Remember the rule of ten. Any hint of a difficult or overbearing spirit before marriage will be ten times worse afterward. Test her. Ask her to do something she dislikes. If you see her face fall, detect negative body language, or even smell irritation, run for the woods. Be single for life rather than married to her. Let her be single until she grows up.

No wonder the apostles responded the way they did when Jesus taught His strict rules about divorce. In light of little room for divorce, it would be better not to marry. They were afraid of getting trapped in a marriage with a contentious and angry woman. Young men should consider the grave seriousness of marriage and carefully examine a prospect.

There are many agreeable, cheerful, gracious, submissive, sweet, and reverent women. They can make you feel like a king in seconds, and marriage to them is royal bliss. They are warm, kind, charming, and pleasant. They have no harsh or rough edges. Reject any woman that is even slightly critical, moody, opinionated, or questioning. She does not deserve a husband. You do not deserve such pain. You deserve a real woman. Find one.

The odious woman cannot smell herself. She thinks she is helpful by prodding, asking questions, stressing over details, giving reminders, expecting perfection, or disliking a choice. If you were to ask her, she would say she is a good woman and wife. If you were to ask her mother, she would praise her as well (Ezek 16:44). But all others must hold their noses at the smell her husband cannot hide to his own shame (Pr 27:15-16)!

Here is the first rule to save you. Only consider or date a girl or woman that has an independent fear of God. Do not be influenced by her looks or kindness (Pr 31:30). This girl or woman loves God and will live by the Bible in every part of her life with or without your help. She loves Jesus Christ, godly living, hard preaching, and hates worldliness. She will treat you for her entire life the way the Bible tells her. You win!

Here is the second rule to save you. Learn the character traits of godly women from the Bible and expect all of them. Look for extreme diligence or hard work (Pr 31:13-27). Look for graciousness, especially in speech (Pr 11:16). Look for great respect to her parents (Eph 6:1-3). Look for love and kindness to others without any critical edges (I Cor 13:4-7). Look for a forgiving spirit that overlooks the faults of others (Col 3:12-15).

Young man! Your future is at stake. Learn the warnings in these proverbs about odious women. Believe them. Fear the pain of marriage to such a creature. Be prudent. Test a prospect, and watch her reaction closely. Is her mother a charming, desirable, and gracious woman, or not? Ask married men their opinions, for their sense of smell is finely tuned. Do not rush to marriage. Never take a chance with a fifty-year, horrible fate!

Christian girl or woman! Learn to love your place and role in the world – you were made for a husband (Gen 2:18; I Cor 11:9; I Tim 2:13). Get rid of your own opinions, for your desires are to be your husband’s (Gen 3:16). Learn and maximize graciousness, and you will always be loved (Pr 11:16). Learn the wisdom of Abigail (I Sam 25:21-35). Godly women do not contend with their husbands; they submit, obey, and reverence them (Eph 5:22-24,33; Tit 2:3-5). Godly women are not irritable or negative (Pr 31:26; I Pet 3:1-4).

Christian parent! It is your duty to train your children from Solomon’s proverbs to learn wisdom for great marriages and great families. Boys should be taught and shown by clear examples the differences between a gracious woman and an odious woman, so they will know what kind to marry. Girls should be shown and taught the same differences and required to live the godly way, so that some noble prince of a Christian man will want to marry them. Lead and rule their marital decisions in light of this wisdom for their profit.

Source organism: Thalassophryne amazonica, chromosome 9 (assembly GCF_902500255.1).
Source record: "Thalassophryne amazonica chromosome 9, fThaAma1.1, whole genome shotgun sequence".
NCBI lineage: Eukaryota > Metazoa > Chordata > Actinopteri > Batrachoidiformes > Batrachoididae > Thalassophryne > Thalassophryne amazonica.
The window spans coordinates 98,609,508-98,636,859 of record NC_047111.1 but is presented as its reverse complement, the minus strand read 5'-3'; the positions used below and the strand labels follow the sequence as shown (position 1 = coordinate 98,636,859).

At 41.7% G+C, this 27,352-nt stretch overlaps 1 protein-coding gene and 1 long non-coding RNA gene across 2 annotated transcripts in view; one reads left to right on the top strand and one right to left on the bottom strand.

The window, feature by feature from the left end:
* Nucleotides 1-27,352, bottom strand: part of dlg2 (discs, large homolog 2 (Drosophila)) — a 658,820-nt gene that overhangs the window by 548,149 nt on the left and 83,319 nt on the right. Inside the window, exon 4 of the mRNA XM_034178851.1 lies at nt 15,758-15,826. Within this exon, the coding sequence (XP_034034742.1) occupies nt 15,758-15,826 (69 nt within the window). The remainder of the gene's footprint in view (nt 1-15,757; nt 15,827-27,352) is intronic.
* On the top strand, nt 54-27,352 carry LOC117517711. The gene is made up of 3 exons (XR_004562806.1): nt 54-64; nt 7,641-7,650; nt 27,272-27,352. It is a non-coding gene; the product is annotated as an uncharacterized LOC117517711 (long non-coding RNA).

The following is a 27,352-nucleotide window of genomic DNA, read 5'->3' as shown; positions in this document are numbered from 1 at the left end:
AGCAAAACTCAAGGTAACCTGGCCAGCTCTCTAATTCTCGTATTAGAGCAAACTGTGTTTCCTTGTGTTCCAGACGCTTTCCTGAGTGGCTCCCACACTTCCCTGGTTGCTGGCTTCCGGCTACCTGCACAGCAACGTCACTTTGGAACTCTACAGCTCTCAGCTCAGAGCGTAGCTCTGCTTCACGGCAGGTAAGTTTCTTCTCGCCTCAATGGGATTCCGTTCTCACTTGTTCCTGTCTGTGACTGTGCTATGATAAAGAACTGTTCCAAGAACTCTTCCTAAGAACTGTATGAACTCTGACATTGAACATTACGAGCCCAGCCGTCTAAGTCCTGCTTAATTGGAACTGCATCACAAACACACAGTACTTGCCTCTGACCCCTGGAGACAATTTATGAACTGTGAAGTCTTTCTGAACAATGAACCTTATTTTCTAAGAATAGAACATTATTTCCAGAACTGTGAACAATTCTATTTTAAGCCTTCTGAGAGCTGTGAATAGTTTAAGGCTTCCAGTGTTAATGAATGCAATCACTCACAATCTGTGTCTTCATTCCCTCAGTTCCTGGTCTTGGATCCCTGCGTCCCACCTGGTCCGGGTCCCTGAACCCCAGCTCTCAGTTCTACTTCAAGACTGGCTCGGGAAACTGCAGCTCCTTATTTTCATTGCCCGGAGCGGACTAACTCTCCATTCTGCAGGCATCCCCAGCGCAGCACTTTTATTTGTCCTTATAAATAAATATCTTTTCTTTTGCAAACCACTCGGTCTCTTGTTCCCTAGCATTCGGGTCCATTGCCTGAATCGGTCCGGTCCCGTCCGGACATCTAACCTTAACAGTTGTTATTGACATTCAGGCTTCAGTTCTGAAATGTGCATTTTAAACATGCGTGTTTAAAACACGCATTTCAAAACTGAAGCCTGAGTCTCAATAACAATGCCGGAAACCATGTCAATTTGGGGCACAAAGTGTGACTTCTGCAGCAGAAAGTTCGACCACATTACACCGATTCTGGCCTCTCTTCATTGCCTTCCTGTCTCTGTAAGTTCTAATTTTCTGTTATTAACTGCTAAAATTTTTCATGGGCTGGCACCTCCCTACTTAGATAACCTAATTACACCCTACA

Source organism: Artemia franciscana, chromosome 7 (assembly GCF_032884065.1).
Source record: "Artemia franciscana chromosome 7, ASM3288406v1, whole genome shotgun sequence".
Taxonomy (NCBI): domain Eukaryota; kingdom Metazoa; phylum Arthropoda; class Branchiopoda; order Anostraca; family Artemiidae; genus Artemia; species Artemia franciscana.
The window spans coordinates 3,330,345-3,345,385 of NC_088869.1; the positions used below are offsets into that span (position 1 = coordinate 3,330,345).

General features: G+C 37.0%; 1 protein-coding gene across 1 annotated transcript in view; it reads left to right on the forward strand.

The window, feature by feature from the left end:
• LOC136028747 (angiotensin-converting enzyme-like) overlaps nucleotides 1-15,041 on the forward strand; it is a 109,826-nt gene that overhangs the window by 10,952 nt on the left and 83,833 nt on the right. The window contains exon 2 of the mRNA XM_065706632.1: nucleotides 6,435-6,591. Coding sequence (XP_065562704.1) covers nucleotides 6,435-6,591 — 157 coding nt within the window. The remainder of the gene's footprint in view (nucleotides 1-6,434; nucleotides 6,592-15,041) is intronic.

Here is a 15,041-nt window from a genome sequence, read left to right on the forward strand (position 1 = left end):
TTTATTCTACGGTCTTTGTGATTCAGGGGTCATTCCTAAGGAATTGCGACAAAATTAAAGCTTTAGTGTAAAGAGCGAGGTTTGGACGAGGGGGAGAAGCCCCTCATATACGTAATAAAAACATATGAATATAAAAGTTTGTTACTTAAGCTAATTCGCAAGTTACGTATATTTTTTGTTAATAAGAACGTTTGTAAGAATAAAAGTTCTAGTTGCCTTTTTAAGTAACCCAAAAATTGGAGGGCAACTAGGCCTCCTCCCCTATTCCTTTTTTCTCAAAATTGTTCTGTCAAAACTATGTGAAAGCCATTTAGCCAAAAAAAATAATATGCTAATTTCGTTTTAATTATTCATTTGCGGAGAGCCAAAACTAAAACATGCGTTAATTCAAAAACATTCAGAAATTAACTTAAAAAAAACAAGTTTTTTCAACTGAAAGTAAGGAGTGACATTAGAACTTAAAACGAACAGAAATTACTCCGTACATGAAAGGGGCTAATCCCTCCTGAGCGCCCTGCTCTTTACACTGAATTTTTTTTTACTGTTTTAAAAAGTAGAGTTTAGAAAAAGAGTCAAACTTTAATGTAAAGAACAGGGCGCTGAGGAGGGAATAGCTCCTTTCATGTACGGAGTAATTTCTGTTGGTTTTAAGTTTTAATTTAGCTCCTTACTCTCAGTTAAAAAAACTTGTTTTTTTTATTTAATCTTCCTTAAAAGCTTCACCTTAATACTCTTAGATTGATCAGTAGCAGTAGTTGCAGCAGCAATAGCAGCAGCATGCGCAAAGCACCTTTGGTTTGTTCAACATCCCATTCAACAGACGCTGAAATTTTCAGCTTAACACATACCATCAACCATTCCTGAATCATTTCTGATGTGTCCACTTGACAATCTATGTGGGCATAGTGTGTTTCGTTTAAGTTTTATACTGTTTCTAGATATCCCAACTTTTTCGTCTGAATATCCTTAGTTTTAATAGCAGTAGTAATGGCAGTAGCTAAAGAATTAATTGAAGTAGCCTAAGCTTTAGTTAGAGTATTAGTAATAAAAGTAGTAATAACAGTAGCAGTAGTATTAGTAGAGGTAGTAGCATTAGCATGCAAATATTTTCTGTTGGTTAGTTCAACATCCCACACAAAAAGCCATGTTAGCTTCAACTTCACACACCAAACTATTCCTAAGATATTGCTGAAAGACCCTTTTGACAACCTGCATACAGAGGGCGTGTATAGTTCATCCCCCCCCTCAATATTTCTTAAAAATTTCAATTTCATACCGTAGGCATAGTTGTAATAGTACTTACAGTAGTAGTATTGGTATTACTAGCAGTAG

Under Gods Command

Proverbs 21:20 – In the house of the wise are stores of choice food and oil, but a foolish man devours all he has.

This proverb is about saving for the future. Easy credit has many people living on the edge of bankruptcy. The desire to keep up and to accumulate more pushes them to spend every penny they earn, and they stretch their credit to the limit. But anyone who spends all he has is spending more than he can afford. A wise person puts money aside for when he or she may have less. God approves of foresight and restraint. God’s people need to examine their lifestyles to see whether their spending is God-pleasing or merely self-pleasing.

Under Gods Command
More than Conquerors

Romans 8 37-39: For I am convinced that neither death nor life, neither angels nor demons, neither the present nor the future, nor any powers, neither height nor depth, nor anything else in all creation, will be able to separate us from the love of God that is in Christ Jesus our Lord

Powers are unseen forces of evil in the universe, forces like Satan and his fallen angels.

Ephesians 6:12 For our struggle is not against flesh and blood, but against the rulers, against the authorities, against the powers of this dark world and against the spiritual forces of evil in the heavenly realms.

These who are not “flesh and blood” are demons over whom Satan has control. They are not mere fantasies-they are very real, we face a powerful army whose goal is to defeat Christ’s church. When we believe in Christ, these beings become our enemies, and they try every device to turn us away from him and back to sin. Although we are assured of victory, we must engage in the struggle until Christ returns, because Satan is constantly battling against all who are on the Lord’s side. We need supernatural power to defeat Satan, and God has provided this by giving us his Holy Spirit within us and his armor surrounding us.

Lets Bring it Home: If you feel discouraged, remember Jesus words to Peter. “On this rock I will build my church, and the gates of Hades will not overcome it” (Matthew 16:18)
In Christ we are super-conquerors, and his love will protect us form any such forces.

Under Gods Command
Proverbs 20:01 Wine is a mocker and beer a brawler; whoever is led astray by them is not wise

How does wine mock? How does strong drink rage? How do they deceive men? Solomon used powerful figures of speech to warn against excessive drinking and drunkenness.

Wine is good. God made it to cheer man (Ps 104:14-15; Jdgs 9:13; Zec 9:17). A simple, quick test of a person’s knowledge of God and the Bible is his opinion of wine. Cheers!